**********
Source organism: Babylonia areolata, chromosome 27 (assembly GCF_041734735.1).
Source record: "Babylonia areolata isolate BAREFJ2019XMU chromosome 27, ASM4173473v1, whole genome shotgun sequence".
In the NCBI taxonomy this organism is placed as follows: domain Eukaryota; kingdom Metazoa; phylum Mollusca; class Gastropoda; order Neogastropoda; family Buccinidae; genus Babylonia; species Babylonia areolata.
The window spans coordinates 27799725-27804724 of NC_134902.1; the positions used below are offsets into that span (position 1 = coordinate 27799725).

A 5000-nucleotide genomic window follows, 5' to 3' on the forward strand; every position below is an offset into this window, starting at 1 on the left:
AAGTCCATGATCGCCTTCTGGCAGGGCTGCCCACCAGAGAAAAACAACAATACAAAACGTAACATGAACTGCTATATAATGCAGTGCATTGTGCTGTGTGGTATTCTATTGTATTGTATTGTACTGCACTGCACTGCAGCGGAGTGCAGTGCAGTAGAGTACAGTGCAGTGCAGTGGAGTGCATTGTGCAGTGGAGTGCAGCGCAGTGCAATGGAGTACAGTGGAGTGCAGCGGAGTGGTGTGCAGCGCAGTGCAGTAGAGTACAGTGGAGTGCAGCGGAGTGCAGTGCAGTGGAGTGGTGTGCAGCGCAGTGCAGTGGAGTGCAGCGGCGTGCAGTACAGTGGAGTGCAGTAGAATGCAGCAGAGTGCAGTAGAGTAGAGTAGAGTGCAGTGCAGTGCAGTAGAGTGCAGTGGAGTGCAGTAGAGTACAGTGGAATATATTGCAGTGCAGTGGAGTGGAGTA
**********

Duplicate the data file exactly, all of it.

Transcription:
Source organism: Babylonia areolata, chromosome 27 (assembly GCF_041734735.1).
Source record: "Babylonia areolata isolate BAREFJ2019XMU chromosome 27, ASM4173473v1, whole genome shotgun sequence".
In the NCBI taxonomy this organism is placed as follows: domain Eukaryota; kingdom Metazoa; phylum Mollusca; class Gastropoda; order Neogastropoda; family Buccinidae; genus Babylonia; species Babylonia areolata.
The window spans coordinates 27799725-27804724 of NC_134902.1; the positions used below are offsets into that span (position 1 = coordinate 27799725).

A 5000-nucleotide genomic window follows, 5' to 3' on the forward strand; every position below is an offset into this window, starting at 1 on the left:
AAGTCCATGATCGCCTTCTGGCAGGGCTGCCCACCAGAGAAAAACAACAATACAAAACGTAACATGAACTGCTATATAATGCAGTGCATTGTGCTGTGTGGTATTCTATTGTATTGTATTGTACTGCACTGCACTGCAGCGGAGTGCAGTGCAGTAGAGTACAGTGCAGTGCAGTGGAGTGCATTGTGCAGTGGAGTGCAGCGCAGTGCAATGGAGTACAGTGGAGTGCAGCGGAGTGGTGTGCAGCGCAGTGCAGTAGAGTACAGTGGAGTGCAGCGGAGTGCAGTGCAGTGGAGTGGTGTGCAGCGCAGTGCAGTGGAGTGCAGCGGCGTGCAGTACAGTGGAGTGCAGTAGAATGCAGCAGAGTGCAGTAGAGTAGAGTAGAGTGCAGTGCAGTGCAGTAGAGTGCAGTGGAGTGCAGTAGAGTACAGTGGAATATATTGCAGTGCAGTGGAGTGGAGTA